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Number-of-units taxation standard of the former Bremen and Saarland Entertainment Tax Code only applicable until 31 December 2005
Press Release No. 24/2014 of 21 March 2014
Order of 12 February 2014
1 BvL 11/10
In a decision published today, the First Senate of the Federal Constitutional Court decided that the number-of-units taxation standard of the former Bremen and Saarland entertainment tax laws for slot machines is unconstitutional and was applicable only until 31 December 2005. The rules may only continue to apply until the point in time at which the legislature had to recognise that, due to the change in the Federal Administrative Court's case-law in April 2005, a number-of-units taxation standard was unconstitutional. The Laender had an approximately six-month deadline for transposition; waiting until the publication of the decision of the Federal Constitutional Court on the Hamburg entertainment tax law of 2009, however, was not justified.
Facts of the Case and Course of the Proceedings:
Parties to the initial proceedings 1 BvL 11/10 are a Bremen operator of a gaming hall and the Tax Office. They argue about the amount of entertainment tax payable for the months of December 2007 to February 2009. Pursuant to the Bremen entertainment tax law in force at the relevant time, the operation of slot machines was subject to entertainment tax. The taxation was based on the number of machines. Since 1 January 2010 the law has changed; the tax is now assessed on the basis of a percentage of the net income generated by the machines.
Parties to the initial proceedings 1 BvL 14/10 are a Saarland operator of a gaming hall and the mayor of the municipality in which the hall is located. They argue about the amount of entertainment tax payable for the months of January to December 2007. The Saarland entertainment tax law that applied during the relevant time authorised the municipalities to issue an entertainment tax for operating slot machines in gaming halls. The amount of the tax could be set by municipal statute up to a certain statutory maximum. Since 1 March 2013, the tax is assessed on the basis of a percentage of the amount brought in by the slot machines.
Key Considerations of the Senate:
§ 3 sec. 1 of the Bremen Entertainment Tax Act and § 14 sec. 1 of the Saarland Entertainment Tax Act in the versions relevant for the initial proceedings violate - insofar as they govern slot machines - the general principle of equality (Art. 3 sec. 1 of the Basic Law, Grundgesetz - GG).
1. The Federal Constitutional Court has already clarified the guidelines for applying the general principle of equality to the tax on slot machines (Order of 4 February 2009 - 1 BvL 8/05 -, BVerfGE 123, 1; cf. on this issue also Press Release No. 45/2009 of 28 April 2009). No aspect that could lead to a different assessment has been stated by the parties or is otherwise apparent.
2. The provisions brought before the Court do not stand up to an examination based on these constitutional considerations. There is no viable justification for using a lump-sum substitute standard of taxation that is based on the number of slot machines, instead of taxing the effort of each player assessed by applying a reality-based standard.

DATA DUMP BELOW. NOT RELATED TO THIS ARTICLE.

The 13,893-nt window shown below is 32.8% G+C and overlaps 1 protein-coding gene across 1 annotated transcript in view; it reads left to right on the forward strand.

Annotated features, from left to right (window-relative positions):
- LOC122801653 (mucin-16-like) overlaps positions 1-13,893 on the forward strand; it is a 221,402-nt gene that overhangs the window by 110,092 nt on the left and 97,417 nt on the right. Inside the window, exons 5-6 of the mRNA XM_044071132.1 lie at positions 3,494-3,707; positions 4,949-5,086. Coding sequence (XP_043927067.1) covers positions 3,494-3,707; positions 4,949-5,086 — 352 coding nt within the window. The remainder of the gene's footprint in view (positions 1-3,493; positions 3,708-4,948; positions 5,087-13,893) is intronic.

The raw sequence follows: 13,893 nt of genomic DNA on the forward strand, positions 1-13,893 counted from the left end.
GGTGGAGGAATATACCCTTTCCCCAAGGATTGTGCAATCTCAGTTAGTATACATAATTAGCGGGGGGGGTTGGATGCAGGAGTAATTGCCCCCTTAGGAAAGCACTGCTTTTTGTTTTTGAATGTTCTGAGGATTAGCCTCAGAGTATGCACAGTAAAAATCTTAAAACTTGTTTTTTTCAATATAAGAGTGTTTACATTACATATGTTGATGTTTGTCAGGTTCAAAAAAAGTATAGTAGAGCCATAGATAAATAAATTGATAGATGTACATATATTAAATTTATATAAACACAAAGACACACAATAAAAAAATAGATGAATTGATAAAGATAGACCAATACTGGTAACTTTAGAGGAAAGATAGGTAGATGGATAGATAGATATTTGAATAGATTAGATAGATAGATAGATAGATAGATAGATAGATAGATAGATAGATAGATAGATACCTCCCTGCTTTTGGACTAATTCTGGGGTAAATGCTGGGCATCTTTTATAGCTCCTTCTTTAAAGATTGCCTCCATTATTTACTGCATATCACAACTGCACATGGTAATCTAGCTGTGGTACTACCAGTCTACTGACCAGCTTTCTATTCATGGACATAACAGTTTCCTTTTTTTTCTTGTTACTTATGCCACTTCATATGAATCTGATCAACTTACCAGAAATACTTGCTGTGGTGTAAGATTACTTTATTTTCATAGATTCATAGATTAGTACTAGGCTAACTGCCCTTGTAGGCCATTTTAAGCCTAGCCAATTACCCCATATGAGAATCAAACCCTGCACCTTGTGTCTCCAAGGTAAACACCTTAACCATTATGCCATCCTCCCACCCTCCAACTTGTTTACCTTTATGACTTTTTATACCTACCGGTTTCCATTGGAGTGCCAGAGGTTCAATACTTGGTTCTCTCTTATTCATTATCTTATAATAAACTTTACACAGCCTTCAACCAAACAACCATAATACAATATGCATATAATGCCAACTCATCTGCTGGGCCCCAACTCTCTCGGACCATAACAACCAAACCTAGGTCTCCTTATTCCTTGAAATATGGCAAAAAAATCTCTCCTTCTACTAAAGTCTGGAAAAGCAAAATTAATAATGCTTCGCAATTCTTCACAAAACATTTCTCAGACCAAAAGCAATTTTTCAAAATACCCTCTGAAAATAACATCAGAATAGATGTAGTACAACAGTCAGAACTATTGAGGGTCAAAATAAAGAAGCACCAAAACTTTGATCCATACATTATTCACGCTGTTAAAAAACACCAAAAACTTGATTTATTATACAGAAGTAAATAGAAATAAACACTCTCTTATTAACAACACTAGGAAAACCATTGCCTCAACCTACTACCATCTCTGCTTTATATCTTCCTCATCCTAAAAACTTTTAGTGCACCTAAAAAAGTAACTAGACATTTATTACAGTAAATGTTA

3. The provisions brought before the Court can only be applied until 31 December 2005.
a) In general, the unconstitutionality of a legal provision leads to its annulment. However, this does not tend to apply if the Constitution was violated by a breach of Art. 3 sec. 1 GG. In these cases, the Constitutional Court usually declares the provision incompatible with the Basic Law, because the legislature has different ways to remedy the violation of the Constitution. The Federal Constitutional Court may order that the norm which was declared incompatible with the Basic Law has to temporarily continue to apply if the interests under constitutional law outweigh the respective concerns.
b) Arguments for letting the provisions brought before the Court remain in force until 31 December 2005 are, first, the need of the Free Hanseatic City of Bremen and the Saarland to reliably plan their finances and their budgets. Moreover, the burden imposed on the holders of slot machines by applying the number-of-units taxation standard seems relatively light. They are not necessarily disadvantaged by the unconstitutional equal treatment regarding the tax rate, but could also be subject to a comparatively more favourable taxation, depending on the individual turnover of their slot machines.
c) However, when applying the number-of-units taxation standard, the legislatures in the initial proceedings could only consider themselves in compliance with federal jurisprudence until the Federal Administrative Court changed its case-law with the judgments of 13 April 2005. After that date, the legislatures were called upon to examine whether the requirements established by the Federal Administrative Court for maintaining the number-of-units taxation standard were met in their jurisdictions. The Federal Administrative Court had explicitly held that a number-of-units taxation standard for slot machines was only compatible with the Constitution if certain levels of tolerance were adhered to; a revision of the tax on slot machines could not solely be based on the number of units. However, the Free Hanseatic City of Bremen and the Saarland did not examine whether these levels of tolerance were met, nor did they explain in other ways why they held on to the number-of-units taxation standard. The Free Hanseatic City of Bremen and the Saarland were also able and could be reasonably expected to react within about six months after the change of the Federal Administrative Court's case-law, i.e. by the end of 2005.